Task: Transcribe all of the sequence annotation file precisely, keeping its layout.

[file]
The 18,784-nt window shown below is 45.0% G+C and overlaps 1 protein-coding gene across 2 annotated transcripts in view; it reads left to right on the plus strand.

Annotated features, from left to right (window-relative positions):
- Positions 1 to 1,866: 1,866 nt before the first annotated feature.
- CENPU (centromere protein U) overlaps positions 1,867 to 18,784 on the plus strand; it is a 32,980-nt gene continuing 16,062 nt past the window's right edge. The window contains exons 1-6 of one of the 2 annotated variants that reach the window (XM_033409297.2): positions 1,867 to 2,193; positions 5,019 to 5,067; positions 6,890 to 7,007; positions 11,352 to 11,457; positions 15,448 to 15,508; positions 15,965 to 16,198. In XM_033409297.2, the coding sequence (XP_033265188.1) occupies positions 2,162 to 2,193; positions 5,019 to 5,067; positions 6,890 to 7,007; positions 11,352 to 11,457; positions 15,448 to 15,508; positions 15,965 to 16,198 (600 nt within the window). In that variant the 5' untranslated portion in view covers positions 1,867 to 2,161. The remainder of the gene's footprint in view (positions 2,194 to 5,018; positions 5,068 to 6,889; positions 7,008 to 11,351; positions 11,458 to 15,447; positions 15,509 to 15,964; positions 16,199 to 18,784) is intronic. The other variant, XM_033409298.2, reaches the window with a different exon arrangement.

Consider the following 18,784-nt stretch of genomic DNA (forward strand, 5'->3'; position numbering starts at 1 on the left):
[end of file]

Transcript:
The 18,784-nt window shown below is 45.0% G+C and overlaps 1 protein-coding gene across 2 annotated transcripts in view; it reads left to right on the plus strand.

Annotated features, from left to right (window-relative positions):
- Positions 1 to 1,866: 1,866 nt before the first annotated feature.
- CENPU (centromere protein U) overlaps positions 1,867 to 18,784 on the plus strand; it is a 32,980-nt gene continuing 16,062 nt past the window's right edge. The window contains exons 1-6 of one of the 2 annotated variants that reach the window (XM_033409297.2): positions 1,867 to 2,193; positions 5,019 to 5,067; positions 6,890 to 7,007; positions 11,352 to 11,457; positions 15,448 to 15,508; positions 15,965 to 16,198. In XM_033409297.2, the coding sequence (XP_033265188.1) occupies positions 2,162 to 2,193; positions 5,019 to 5,067; positions 6,890 to 7,007; positions 11,352 to 11,457; positions 15,448 to 15,508; positions 15,965 to 16,198 (600 nt within the window). In that variant the 5' untranslated portion in view covers positions 1,867 to 2,161. The remainder of the gene's footprint in view (positions 2,194 to 5,018; positions 5,068 to 6,889; positions 7,008 to 11,351; positions 11,458 to 15,447; positions 15,509 to 15,964; positions 16,199 to 18,784) is intronic. The other variant, XM_033409298.2, reaches the window with a different exon arrangement.

Consider the following 18,784-nt stretch of genomic DNA (forward strand, 5'->3'; position numbering starts at 1 on the left):